Fireside Chat with PerlaCoCo.

September 2nd, 2015 |Humayun Rashid

Each month we publish an in depth interview with a successful internet entrepreneur as part of our Fireside Chat series. We discuss how they’re leveraging internet services and platforms to start up product eCommerce businesses. This month we’re chatting with Taylor Sicard, a serial entrepreneur who previously held a partnership role at Shopify.


Hey Taylor! Thanks for joining this month’s Fireside Chat. Tell us about yourself and your company.

Hey Humayun! Thanks for having me. My name is Taylor Sicard and I’m a twenty-something year old entrepreneur that drinks way too much coffee. Last year I was at a friends wedding and, of course, I wanted to make sure I looked my very best, so I opted to get those whitening strips from my local drug store. After following the instructions to the tee, I ended up with VERY sensitive teeth. Sure they were slightly whiter but they were sore for an entire week straight and it just wasn’t worth it. So that unpleasant experience motivated me to find a better and healthier alternative.

Classic case of solving your own problem. Tell us about PerlaCoco and what makes it unique?

I started PerlaCoCo about a year ago to find a more organic way of whitening your teeth. It uses the 5000-year-old method of oil pulling, which is the process of swishing oil around in your mouth. The daily oil pulling packets literally ‘pull out’ the bacteria, viruses, and fungi from your mouth. It’s pretty awesome how it works. This process helps eliminate and prevent gum disease, cavities, bad breath, plaque and many other health benefits. 

Outside of sensitive teeth, what motivated you to start your company?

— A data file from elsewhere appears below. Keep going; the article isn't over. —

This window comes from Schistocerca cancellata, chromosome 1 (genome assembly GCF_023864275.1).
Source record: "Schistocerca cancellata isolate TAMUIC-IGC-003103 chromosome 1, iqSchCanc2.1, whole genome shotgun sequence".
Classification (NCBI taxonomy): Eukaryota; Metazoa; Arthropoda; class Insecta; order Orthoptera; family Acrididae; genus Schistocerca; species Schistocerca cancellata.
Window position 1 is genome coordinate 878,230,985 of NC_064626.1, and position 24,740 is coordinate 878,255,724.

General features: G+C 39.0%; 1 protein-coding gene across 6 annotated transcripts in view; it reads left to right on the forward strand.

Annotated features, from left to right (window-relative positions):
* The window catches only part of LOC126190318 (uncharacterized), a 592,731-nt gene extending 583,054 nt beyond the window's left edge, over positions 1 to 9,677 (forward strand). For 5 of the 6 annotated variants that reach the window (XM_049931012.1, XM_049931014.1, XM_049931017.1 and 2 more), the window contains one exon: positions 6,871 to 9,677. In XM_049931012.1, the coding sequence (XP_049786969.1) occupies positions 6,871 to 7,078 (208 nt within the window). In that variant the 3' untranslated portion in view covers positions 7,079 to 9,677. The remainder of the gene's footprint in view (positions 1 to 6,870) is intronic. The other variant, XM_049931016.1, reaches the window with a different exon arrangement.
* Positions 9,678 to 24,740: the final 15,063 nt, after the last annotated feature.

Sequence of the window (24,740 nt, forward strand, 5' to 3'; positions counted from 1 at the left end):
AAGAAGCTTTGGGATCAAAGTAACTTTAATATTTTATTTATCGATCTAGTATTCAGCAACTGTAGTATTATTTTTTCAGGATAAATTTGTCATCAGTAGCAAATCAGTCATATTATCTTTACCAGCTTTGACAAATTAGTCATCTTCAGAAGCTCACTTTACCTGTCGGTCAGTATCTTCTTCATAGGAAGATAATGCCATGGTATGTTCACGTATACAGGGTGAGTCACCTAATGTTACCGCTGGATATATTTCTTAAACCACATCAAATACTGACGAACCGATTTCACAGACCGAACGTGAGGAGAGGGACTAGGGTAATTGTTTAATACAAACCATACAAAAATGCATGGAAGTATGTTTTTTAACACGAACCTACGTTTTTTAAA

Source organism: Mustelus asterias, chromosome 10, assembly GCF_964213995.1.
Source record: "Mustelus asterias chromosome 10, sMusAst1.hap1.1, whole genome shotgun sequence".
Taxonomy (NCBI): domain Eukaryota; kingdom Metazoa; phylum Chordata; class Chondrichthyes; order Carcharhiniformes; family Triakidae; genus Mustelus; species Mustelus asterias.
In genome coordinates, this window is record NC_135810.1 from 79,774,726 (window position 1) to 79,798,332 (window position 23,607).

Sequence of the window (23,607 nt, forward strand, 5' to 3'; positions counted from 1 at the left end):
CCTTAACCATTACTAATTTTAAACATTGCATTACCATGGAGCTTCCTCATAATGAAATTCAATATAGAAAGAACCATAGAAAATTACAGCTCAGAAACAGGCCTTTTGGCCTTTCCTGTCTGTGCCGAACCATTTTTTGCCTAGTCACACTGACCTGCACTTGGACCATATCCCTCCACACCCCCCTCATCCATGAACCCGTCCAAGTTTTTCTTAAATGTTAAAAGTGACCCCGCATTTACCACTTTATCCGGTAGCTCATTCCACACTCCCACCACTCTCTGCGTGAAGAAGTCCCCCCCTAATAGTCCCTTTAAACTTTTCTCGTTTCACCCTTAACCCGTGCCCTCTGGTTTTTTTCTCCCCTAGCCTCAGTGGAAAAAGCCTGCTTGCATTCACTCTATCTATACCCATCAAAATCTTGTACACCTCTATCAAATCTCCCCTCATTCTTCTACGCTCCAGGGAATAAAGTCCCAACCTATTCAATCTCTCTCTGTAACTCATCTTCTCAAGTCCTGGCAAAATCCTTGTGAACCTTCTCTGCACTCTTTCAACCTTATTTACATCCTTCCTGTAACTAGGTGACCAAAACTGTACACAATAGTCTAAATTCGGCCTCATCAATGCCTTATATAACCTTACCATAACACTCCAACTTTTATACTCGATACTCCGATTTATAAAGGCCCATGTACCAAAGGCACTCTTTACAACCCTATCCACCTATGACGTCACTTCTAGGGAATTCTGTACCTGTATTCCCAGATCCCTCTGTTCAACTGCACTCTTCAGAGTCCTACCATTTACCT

I’m a huge fan of Tim Ferriss and the 4 Hour Work Week lifestyle. He’s a very self-sufficient and resourceful entrepreneur. I started PerlaCoco to fix a problem I personally encountered and continue doing it because there are thousands of people around the world who share my sentiments and depend on my company to keep their mouth clean and give them a pearly white smile.

Talk about some of the difficult challenges you faced when starting your online store and how you were able to overcome them.

A big one was picking the company name. It needed to be right and resonate well with the product. The first name I thought of led me to find out that the domain was taken and so I tried to buy the domain from the owner, but that didn’t lead anywhere. It’s definitely a hurdle when you’re fixated on a particular brand and vision for your company, the struggle is real! We eventually came up PerlaCoco and successfully built a brand around it. You need to have an open mind and look for numerous alternatives to a problem.

What eCommerce platforms have you considered using and why?

Simply put Shopify is awesome and I’m not saying that because I used to work there, but because the product and service is just unbelievably good. For first time entrepreneurs looking to start their first store, it’s a no-brainer because a majority of the technology platform is built for you. It’s a fully hosted platform meaning I don’t have to worry about blackouts or setting up my own server. It’s also very cost effective which is especially important when you start out with limited resources. 

What are the top 3 most important things to consider for first-time entrepreneurs or brands when starting an eCommerce store?

1. Price. Don’t invest heavy early on unless you’re sure of the products success. It’s a costly mistake I see too many people make. You need something that won’t break the bank when starting out. 

2. Third Party Integration & Apps. This is HUGE. I can’t express this enough because third party apps have helped my store tremendously. Think of them as software built by third-party developers giving your store added functionality and tools. You’ll want the core features first such as newsletter pop-ups, reoccurring orders, product up-sell, basic email marketing and targeting, cart abandonment and others. Basically, focus on anything that may increase your bottom line or improve your brand.

3. Scalability. If you’re focused on building a brand you want to imagine where you’ll be in the next 6-12 months. If you have aspirations of doing thousands of orders per month, then you need a system that can handle that without any issues. This is not just from a total traffic perspective but also order management and customer data analysis. You should be able to analyze different order types and target the right audience easily. Having the right tools and systems in place early on can make your life much easier.